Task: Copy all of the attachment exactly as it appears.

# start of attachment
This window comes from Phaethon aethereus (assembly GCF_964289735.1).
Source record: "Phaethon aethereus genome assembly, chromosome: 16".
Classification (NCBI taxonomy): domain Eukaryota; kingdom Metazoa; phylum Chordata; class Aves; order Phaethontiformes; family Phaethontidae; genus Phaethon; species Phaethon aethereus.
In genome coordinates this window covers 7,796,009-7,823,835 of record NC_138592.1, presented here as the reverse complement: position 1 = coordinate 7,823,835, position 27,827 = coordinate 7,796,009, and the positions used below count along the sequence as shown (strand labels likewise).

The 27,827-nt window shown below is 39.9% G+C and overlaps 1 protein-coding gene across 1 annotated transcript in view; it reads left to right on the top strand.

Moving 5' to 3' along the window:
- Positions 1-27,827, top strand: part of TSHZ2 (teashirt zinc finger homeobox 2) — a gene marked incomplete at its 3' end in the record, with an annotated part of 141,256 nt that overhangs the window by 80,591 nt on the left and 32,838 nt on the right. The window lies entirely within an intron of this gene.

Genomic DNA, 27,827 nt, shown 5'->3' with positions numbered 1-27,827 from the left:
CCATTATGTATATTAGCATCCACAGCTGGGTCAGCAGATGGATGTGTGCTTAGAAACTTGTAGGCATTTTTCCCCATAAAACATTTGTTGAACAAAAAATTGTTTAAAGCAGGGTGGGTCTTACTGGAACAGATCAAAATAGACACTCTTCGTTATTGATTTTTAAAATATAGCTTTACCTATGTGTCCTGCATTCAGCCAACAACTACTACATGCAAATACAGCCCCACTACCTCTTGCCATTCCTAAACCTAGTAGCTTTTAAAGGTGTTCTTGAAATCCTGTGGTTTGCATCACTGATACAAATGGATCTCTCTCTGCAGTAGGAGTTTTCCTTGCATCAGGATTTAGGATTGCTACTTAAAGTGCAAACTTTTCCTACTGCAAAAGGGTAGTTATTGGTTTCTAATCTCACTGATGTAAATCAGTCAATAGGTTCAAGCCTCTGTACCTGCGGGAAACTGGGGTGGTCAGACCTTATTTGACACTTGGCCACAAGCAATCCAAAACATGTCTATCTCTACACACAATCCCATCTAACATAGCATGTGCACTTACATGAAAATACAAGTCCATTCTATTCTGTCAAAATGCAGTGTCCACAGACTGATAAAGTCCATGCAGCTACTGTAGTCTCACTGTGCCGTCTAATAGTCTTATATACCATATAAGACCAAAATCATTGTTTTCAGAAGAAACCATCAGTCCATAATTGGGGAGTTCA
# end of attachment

This window comes from Phaethon aethereus (assembly GCF_964289735.1).
Source record: "Phaethon aethereus genome assembly, chromosome: 16".
Classification (NCBI taxonomy): domain Eukaryota; kingdom Metazoa; phylum Chordata; class Aves; order Phaethontiformes; family Phaethontidae; genus Phaethon; species Phaethon aethereus.
In genome coordinates this window covers 7,796,009-7,823,835 of record NC_138592.1, presented here as the reverse complement: position 1 = coordinate 7,823,835, position 27,827 = coordinate 7,796,009, and the positions used below count along the sequence as shown (strand labels likewise).

The 27,827-nt window shown below is 39.9% G+C and overlaps 1 protein-coding gene across 1 annotated transcript in view; it reads left to right on the top strand.

Moving 5' to 3' along the window:
- Positions 1-27,827, top strand: part of TSHZ2 (teashirt zinc finger homeobox 2) — a gene marked incomplete at its 3' end in the record, with an annotated part of 141,256 nt that overhangs the window by 80,591 nt on the left and 32,838 nt on the right. The window lies entirely within an intron of this gene.

Genomic DNA, 27,827 nt, shown 5'->3' with positions numbered 1-27,827 from the left:
CCATTATGTATATTAGCATCCACAGCTGGGTCAGCAGATGGATGTGTGCTTAGAAACTTGTAGGCATTTTTCCCCATAAAACATTTGTTGAACAAAAAATTGTTTAAAGCAGGGTGGGTCTTACTGGAACAGATCAAAATAGACACTCTTCGTTATTGATTTTTAAAATATAGCTTTACCTATGTGTCCTGCATTCAGCCAACAACTACTACATGCAAATACAGCCCCACTACCTCTTGCCATTCCTAAACCTAGTAGCTTTTAAAGGTGTTCTTGAAATCCTGTGGTTTGCATCACTGATACAAATGGATCTCTCTCTGCAGTAGGAGTTTTCCTTGCATCAGGATTTAGGATTGCTACTTAAAGTGCAAACTTTTCCTACTGCAAAAGGGTAGTTATTGGTTTCTAATCTCACTGATGTAAATCAGTCAATAGGTTCAAGCCTCTGTACCTGCGGGAAACTGGGGTGGTCAGACCTTATTTGACACTTGGCCACAAGCAATCCAAAACATGTCTATCTCTACACACAATCCCATCTAACATAGCATGTGCACTTACATGAAAATACAAGTCCATTCTATTCTGTCAAAATGCAGTGTCCACAGACTGATAAAGTCCATGCAGCTACTGTAGTCTCACTGTGCCGTCTAATAGTCTTATATACCATATAAGACCAAAATCATTGTTTTCAGAAGAAACCATCAGTCCATAATTGGGGAGTTCA